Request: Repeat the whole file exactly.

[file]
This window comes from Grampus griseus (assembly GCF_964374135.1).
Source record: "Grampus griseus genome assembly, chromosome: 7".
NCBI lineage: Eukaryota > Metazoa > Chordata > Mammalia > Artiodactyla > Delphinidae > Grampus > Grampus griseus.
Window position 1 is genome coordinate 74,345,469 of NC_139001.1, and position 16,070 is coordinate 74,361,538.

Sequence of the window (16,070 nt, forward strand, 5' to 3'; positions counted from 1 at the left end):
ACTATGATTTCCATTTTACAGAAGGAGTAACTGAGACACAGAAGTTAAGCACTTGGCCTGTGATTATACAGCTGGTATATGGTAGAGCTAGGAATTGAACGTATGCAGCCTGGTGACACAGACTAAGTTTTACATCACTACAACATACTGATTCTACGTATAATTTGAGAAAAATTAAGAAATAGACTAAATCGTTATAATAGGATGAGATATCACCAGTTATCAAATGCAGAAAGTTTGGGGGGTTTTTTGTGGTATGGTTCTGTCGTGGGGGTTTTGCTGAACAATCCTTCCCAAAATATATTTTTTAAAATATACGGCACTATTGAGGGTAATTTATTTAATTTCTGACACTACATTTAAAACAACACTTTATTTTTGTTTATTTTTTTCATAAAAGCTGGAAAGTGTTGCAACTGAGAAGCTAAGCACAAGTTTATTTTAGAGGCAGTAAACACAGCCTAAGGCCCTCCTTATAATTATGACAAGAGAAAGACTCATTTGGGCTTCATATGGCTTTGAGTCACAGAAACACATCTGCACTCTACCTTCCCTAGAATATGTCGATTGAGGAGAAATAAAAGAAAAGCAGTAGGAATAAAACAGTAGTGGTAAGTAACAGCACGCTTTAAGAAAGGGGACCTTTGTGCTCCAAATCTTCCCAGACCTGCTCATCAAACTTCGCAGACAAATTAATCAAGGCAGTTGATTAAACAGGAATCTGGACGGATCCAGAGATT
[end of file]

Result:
This window comes from Grampus griseus (assembly GCF_964374135.1).
Source record: "Grampus griseus genome assembly, chromosome: 7".
NCBI lineage: Eukaryota > Metazoa > Chordata > Mammalia > Artiodactyla > Delphinidae > Grampus > Grampus griseus.
Window position 1 is genome coordinate 74,345,469 of NC_139001.1, and position 16,070 is coordinate 74,361,538.

Sequence of the window (16,070 nt, forward strand, 5' to 3'; positions counted from 1 at the left end):
ACTATGATTTCCATTTTACAGAAGGAGTAACTGAGACACAGAAGTTAAGCACTTGGCCTGTGATTATACAGCTGGTATATGGTAGAGCTAGGAATTGAACGTATGCAGCCTGGTGACACAGACTAAGTTTTACATCACTACAACATACTGATTCTACGTATAATTTGAGAAAAATTAAGAAATAGACTAAATCGTTATAATAGGATGAGATATCACCAGTTATCAAATGCAGAAAGTTTGGGGGGTTTTTTGTGGTATGGTTCTGTCGTGGGGGTTTTGCTGAACAATCCTTCCCAAAATATATTTTTTAAAATATACGGCACTATTGAGGGTAATTTATTTAATTTCTGACACTACATTTAAAACAACACTTTATTTTTGTTTATTTTTTTCATAAAAGCTGGAAAGTGTTGCAACTGAGAAGCTAAGCACAAGTTTATTTTAGAGGCAGTAAACACAGCCTAAGGCCCTCCTTATAATTATGACAAGAGAAAGACTCATTTGGGCTTCATATGGCTTTGAGTCACAGAAACACATCTGCACTCTACCTTCCCTAGAATATGTCGATTGAGGAGAAATAAAAGAAAAGCAGTAGGAATAAAACAGTAGTGGTAAGTAACAGCACGCTTTAAGAAAGGGGACCTTTGTGCTCCAAATCTTCCCAGACCTGCTCATCAAACTTCGCAGACAAATTAATCAAGGCAGTTGATTAAACAGGAATCTGGACGGATCCAGAGATT